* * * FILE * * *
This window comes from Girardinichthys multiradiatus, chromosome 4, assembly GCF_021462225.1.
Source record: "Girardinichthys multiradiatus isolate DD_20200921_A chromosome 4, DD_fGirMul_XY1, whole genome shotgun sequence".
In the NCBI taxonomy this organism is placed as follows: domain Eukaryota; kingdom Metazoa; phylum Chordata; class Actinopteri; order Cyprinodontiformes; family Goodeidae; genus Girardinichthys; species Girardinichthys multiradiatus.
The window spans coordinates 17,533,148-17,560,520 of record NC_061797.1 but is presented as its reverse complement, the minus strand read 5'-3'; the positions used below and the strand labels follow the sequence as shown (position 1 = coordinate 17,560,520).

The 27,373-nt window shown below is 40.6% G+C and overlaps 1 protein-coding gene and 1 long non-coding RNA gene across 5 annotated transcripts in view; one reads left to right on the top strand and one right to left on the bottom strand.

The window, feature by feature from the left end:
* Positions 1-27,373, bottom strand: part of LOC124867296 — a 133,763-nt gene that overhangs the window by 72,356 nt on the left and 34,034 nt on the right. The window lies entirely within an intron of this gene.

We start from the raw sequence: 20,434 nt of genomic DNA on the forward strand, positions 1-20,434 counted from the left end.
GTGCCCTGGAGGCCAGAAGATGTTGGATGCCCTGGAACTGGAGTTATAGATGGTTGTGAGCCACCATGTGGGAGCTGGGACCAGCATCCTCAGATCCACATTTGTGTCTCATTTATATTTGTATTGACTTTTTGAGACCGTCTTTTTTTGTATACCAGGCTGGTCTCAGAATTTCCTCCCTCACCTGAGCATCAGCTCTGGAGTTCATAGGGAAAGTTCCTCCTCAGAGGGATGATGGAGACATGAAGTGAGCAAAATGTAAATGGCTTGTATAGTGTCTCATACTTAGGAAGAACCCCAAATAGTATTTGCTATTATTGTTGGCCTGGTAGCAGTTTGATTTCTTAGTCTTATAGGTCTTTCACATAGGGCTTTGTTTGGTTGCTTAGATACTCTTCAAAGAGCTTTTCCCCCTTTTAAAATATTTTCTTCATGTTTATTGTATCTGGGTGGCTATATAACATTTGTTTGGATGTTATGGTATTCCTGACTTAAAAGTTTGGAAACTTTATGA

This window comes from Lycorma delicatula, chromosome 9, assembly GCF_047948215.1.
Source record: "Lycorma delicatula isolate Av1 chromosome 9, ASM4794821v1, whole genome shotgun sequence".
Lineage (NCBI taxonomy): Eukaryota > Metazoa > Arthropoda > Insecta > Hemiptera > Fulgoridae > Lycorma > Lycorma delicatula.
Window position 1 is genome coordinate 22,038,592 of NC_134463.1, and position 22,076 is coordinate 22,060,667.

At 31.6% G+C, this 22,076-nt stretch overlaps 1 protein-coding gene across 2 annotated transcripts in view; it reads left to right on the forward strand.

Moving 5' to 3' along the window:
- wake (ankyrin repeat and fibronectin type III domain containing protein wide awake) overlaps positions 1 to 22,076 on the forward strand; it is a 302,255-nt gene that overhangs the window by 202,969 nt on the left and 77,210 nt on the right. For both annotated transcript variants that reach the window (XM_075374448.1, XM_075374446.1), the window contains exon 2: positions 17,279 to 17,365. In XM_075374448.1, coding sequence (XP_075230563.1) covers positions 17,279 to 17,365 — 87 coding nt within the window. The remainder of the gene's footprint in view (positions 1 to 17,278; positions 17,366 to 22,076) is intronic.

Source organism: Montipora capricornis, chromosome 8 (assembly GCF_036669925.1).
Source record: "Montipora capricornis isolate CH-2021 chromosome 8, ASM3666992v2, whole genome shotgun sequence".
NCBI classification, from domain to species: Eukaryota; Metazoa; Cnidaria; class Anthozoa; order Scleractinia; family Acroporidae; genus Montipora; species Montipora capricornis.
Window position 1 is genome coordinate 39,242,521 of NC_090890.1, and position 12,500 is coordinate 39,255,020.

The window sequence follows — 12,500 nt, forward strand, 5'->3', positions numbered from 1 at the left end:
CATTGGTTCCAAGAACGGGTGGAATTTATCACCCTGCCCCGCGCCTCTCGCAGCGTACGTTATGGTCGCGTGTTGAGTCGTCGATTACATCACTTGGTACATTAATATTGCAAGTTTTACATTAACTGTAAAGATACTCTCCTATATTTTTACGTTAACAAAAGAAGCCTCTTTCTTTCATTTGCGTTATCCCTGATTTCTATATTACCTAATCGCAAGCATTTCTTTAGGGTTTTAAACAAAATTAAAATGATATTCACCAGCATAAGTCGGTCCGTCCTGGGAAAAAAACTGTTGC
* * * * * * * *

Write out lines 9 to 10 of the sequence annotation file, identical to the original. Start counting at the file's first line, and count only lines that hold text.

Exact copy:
GTGCCCTGGAGGCCAGAAGATGTTGGATGCCCTGGAACTGGAGTTATAGATGGTTGTGAGCCACCATGTGGGAGCTGGGACCAGCATCCTCAGATCCACATTTGTGTCTCATTTATATTTGTATTGACTTTTTGAGACCGTCTTTTTTTGTATACCAGGCTGGTCTCAGAATTTCCTCCCTCACCTGAGCATCAGCTCTGGAGTTCATAGGGAAAGTTCCTCCTCAGAGGGATGATGGAGACATGAAGTGAGCAAAATGTAAATGGCTTGTATAGTGTCTCATACTTAGGAAGAACCCCAAATAGTATTTGCTATTATTGTTGGCCTGGTAGCAGTTTGATTTCTTAGTCTTATAGGTCTTTCACATAGGGCTTTGTTTGGTTGCTTAGATACTCTTCAAAGAGCTTTTCCCCCTTTTAAAATATTTTCTTCATGTTTATTGTATCTGGGTGGCTATATAACATTTGTTTGGATGTTATGGTATTCCTGACTTAAAAGTTTGGAAACTTTATGA

This window comes from Lycorma delicatula, chromosome 9, assembly GCF_047948215.1.